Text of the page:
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December 28, 2014

She has a name …

I was planning on typing up a blog post on a completely different topic tonight, however I had to change gears. Out of the insane amount of love I have for my daughter, Ella Lyn, I felt this incredible need to share my experience recently in tonight’s post. If you are familiar with the 3-part blog series I did on our personal journey with Sensory Processing Disorder (SPD), then you know my very deep roots with this disorder and that my daughter Ella faces it every single day. As her Mom, I do too. Every day brings on something new as we navigate her SPD and even though the intense therapy she has had over the years, we are in a new chapter with it now that she is a ‘tween.’

So we recently had ‘Parent Participation/Observation Night’ at the gym where Ella attends weekly gymnastics class. With so much pride and love, I sat and watched my daughter socialize, jump, bounce, and balance. These are things she was not so keen on doing in her earlier years. She has come so far in her 10.5 years. She is very driven (wonder where she gets that from?)!!!

Parental Challenges with Sensory Processing DisorderAt the start of class it was warm-up time. Ella was so excited to have me there completely connected watching her accomplishments. My face must have said a million words to her. Nonverbal language can speak so much louder than actual words – so I think.  I was smiling so big! The people around me did not know her … OUR story. The Coach’s instructions were to “skip.” I think I may have forgotten to mention that Ella also has Central Auditory Processing Disorder (CAPD) so it takes her a bit longer to process verbal instructions. So not to sit there and allow her brain time to process, she ran. She did not skip. She ran with such a smile and confidence; a self-confidence my husband and I strive so hard to improve every single day. As I smiled and felt such a warm feeling in my heart watching her, I overheard a parent of another child in Ella’s class say to the girl’s dad… “That girl is running. She is not skipping. Does she not know how to skip? Don’t they learn that in school?” I was biting my tongue knowing it was MY Ella they were taking about. I let them carry on. Believe me,  I wanted to jump in RIGHT THERE AND THEN, but every bit of self-control made me stop. Was I planning on leaving without ‘enlightening’ them in some way or another by the end of the hour?  I think not.  Make that HECK no, but I knew the moment was not right then in that particular moment.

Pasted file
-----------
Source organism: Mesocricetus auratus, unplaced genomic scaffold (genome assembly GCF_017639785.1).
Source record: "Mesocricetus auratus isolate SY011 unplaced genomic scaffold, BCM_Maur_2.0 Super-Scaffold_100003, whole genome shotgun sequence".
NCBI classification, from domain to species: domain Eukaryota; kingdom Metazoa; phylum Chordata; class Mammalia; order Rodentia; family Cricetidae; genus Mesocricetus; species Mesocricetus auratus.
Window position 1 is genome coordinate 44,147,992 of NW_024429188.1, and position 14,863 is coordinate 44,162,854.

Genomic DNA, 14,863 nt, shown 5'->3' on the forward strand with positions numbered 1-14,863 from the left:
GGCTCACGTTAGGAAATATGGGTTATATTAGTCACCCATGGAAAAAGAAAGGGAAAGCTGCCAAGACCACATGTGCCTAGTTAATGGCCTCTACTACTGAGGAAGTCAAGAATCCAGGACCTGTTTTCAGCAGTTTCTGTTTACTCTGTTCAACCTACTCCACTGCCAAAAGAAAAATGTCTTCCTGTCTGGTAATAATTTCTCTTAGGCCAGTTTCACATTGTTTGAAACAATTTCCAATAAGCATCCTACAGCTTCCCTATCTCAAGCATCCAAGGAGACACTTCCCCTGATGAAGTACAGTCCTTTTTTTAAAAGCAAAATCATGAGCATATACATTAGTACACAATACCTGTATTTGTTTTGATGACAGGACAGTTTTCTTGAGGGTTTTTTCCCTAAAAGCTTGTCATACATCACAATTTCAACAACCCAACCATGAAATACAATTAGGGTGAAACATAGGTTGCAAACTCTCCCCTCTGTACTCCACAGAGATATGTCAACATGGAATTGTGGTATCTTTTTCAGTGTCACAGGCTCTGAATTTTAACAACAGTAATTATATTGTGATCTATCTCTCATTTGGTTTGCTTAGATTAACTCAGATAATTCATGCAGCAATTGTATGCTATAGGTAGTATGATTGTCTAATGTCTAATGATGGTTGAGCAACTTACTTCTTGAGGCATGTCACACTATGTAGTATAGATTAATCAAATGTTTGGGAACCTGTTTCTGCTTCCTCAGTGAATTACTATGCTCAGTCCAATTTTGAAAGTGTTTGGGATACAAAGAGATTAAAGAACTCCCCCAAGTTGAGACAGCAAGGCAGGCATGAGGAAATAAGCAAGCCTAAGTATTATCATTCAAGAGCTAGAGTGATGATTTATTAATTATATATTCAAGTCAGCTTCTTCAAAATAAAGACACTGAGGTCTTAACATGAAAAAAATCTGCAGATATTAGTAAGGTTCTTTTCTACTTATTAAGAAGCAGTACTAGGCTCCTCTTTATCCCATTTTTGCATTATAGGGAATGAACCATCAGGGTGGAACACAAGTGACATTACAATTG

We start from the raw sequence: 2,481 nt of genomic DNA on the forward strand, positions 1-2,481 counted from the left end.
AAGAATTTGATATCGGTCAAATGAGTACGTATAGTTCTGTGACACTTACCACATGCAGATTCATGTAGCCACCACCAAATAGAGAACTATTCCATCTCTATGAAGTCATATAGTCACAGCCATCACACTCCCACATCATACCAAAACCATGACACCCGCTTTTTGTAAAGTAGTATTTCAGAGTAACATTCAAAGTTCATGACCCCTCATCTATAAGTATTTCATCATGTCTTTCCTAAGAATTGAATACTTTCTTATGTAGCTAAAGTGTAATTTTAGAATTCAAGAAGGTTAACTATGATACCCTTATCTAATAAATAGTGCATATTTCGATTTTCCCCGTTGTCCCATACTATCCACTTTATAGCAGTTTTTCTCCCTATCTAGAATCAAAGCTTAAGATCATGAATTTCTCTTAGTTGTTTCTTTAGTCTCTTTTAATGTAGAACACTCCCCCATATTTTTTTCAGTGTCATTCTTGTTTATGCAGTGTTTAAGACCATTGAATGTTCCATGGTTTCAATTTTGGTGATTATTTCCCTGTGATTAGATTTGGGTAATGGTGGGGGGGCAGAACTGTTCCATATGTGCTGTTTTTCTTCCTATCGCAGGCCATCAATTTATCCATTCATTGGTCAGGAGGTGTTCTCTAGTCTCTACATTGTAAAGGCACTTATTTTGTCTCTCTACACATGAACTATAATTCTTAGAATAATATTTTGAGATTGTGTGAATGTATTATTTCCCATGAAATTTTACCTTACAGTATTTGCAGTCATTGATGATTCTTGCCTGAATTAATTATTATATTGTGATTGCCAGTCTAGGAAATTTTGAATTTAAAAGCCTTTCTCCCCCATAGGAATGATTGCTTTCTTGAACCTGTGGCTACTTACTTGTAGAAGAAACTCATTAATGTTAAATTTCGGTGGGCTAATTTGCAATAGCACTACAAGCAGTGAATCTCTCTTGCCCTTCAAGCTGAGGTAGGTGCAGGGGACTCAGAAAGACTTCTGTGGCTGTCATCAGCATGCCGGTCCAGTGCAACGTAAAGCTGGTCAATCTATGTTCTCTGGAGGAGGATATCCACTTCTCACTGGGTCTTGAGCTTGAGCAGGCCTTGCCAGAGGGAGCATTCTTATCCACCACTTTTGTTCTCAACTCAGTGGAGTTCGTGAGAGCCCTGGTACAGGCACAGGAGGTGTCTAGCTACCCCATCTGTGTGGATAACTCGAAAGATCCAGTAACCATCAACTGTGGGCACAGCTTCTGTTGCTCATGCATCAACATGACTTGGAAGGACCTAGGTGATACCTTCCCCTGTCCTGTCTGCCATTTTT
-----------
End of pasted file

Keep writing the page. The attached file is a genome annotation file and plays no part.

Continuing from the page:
The girls moved onto the beams … Ummmmm… Ella used to want NOTHING to do with the beam … low, medium, high it didn’t matter. She was 4 years old enrolled in a local gymnastics class. She would kick, scream, and have nothing of it; the floor and mat activities she was quite OK with, the beam = NO WAY!! 6 years later (yes, 6 years) here I was watching Ella on the high beam dipping and turning. Then I watch her amazing Coach guide her in doing a backward roll ON.THE. HIGH.BEAM!!! I wanted to scream, “YAY Ella!!!” My heart continued to sing, but it was also tugging. I overheard that same Mom say to the Dad, “That is the girl who couldn’t skip!” Did that MOM just say that? Did she just say that not knowing MY little girl’s story?Being a parent to a child who suffers from Sensory Processing Disorder is not always easy. We face many parenting challenges but in the end it's all worth it.

Yes she did ☹

Cringing and biting my tongue I stood beaming a big smile and Ella smiled right back at me. A brief moment later, THAT mom looked at me and asked, “So which one is your daughter?” Here was my chance to stop biting my tongue…. the moment had come.  I looked right at her and said proudly, “My daughter is the girl who can’t skip. I overheard you two talking about my daughter. It hurt my feelings. I should not have to explain, but I will to bring awareness. She has Central Auditory Processing Disorder and Sensory Processing Disorder. She has come so far in the past 6 years. I suggest that should you wish to stoop to a level of judging a child in such a negative way that you do it more discretely and not in earshot since you may just be sitting next to the child’s very proud Mother. “ All she could do was look at me and say, “I’m sorry. I did not know.” She and the dad tried to make small talk with me to break the silence and pass the remainder of the time.


Was the last 30 minutes of “Parent Observation Night” awkward? Indeed it was, but I could have cared less. As long as I can breathe, I will be the proud Mom of ‘the girl who can’t skip.’ Her name is Ella Lyn Svensson and for the record, she CAN skip!

Bring on 2015 and our family’s continued journey!


“From the moment they placed you in my arms, you snuggled right into my heart.” ~ Author Unknown






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Susan L. Cohn and Associates